A lonely, horny dolphin nicknamed Zafar has prompted a beach-wide ban in northwestern France after making one too many sexual advances on unsuspecting swimmers. Visitors to Landévennec, a commune on Brittany’s sandy coast, were at first charmed by the friendly dolphin as he happily allowed swimmers to tag along on his dorsal fin and popped up to surprise children next to their boats. But as he became more and more aggressive, Landévennec mayor Roger Lars was forced to issue a decree.

“Swimming and diving are banned on the village shoreline… whenever the presence of the dolphin is confirmed,” Lars said, according to The Telegraph. The ban is rooted in fears that Zafar’s incessant horniness might result in injury. Already, he’s been caught lifting a woman up with his nose, humping boats, and preventing another woman from getting back to shore, reports Le Telegramme. But not everyone agrees the ban is necessary: Erwan Le Cornec, a Landévennec lawyer that enjoyed swimming with Zafar, has been vocal in his opposition to the ban, noting to Le Telegramme that there have been no accidents between dolphins and humans and that people should simply stay away from Zafar if they are bad swimmers.

The debate remains contentious, but what is clear is that Zafar’s behavior is not normal. “This is indeed unusual behavior for a wild bottlenose dolphin,” Janet Mann, Ph.D., a professor of biology and psychology at Georgetown University, tells Inverse. Perhaps Zafar’s frustrating predicament is not his own fault but ours.

Rade de Brest
The coast of nearby Plougastel-Daoulas, where Zafar had also passed through.

“There are instances of dolphins in captivity behaving in this manner,” Mann continues. “Without knowing more about the dolphin’s history (with humans and other dolphins), it is hard to interpret why he would target humans this way. For example, were people swimming with and perhaps feeding Zafar?”

Landevennec
Landévennec's ban on swimming with Zafar was lifted on Monday after he moved on to more welcoming waters.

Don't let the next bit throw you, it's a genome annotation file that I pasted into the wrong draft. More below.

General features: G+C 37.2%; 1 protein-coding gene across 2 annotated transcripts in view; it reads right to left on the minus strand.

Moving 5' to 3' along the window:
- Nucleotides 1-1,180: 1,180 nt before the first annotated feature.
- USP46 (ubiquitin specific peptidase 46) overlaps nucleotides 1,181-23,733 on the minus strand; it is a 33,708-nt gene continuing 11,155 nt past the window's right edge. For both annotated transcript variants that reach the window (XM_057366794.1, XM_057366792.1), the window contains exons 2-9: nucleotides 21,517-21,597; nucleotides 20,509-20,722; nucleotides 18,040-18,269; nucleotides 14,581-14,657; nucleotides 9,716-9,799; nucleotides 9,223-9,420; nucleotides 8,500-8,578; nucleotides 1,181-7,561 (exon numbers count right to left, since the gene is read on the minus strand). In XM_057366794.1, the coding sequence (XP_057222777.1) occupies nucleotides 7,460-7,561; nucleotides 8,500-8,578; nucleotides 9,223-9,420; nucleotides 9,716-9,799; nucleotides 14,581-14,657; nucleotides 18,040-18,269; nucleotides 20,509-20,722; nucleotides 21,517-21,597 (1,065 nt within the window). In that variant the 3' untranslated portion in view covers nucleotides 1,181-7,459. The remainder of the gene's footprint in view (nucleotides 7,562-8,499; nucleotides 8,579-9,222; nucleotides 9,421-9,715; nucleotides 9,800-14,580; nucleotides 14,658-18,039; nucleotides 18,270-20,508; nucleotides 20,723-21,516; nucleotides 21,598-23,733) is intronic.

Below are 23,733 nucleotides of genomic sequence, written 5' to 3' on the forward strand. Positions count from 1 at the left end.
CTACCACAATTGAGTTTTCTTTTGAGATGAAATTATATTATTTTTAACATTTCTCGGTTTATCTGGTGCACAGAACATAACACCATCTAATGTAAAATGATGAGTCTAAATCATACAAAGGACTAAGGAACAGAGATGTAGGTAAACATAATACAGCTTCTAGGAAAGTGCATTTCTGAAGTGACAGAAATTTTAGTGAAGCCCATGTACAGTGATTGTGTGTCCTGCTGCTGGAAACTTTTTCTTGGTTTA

Numerous accounts of people swimming alongside Zafar, Le Cornec included, make it impossible to deny that he’s had plenty of human contact. His previous experiences with other dolphins, however, are not as clear. According to Elizabeth Hawkins, lead researcher with Dolphin Research Australia, Zafar’s behavior suggests he’s a “social solitary dolphin” — one that’s previously been part of a social circle but was for some reason kicked out. As such, he may just be horny for social contact and may simply be trying to get it where he’s become most comfortable — around friendly humans and boats.

“It’s been observed that dolphins and different whale species will rub themselves against objects with what appears to be some type of sexual satisfaction coming about,” Hawkins told The Washington Post.

bottlenose dolphin
It's not easy being alone. 

The ban was lifted Monday, according to France’s The Local, as it appears that Zafar, like all of us in our loneliest moments, has moved on to different shores in search of love.

No matter where he ends up, the threat he poses — if he poses one at all — will likely be over soon. “As the breeding season is spring-summer everywhere bottlenose dolphins have been studied,” says Mann, “this behavior is likely to pass once the water cools (and there are fewer swimmers).” Better luck next year, Zafar.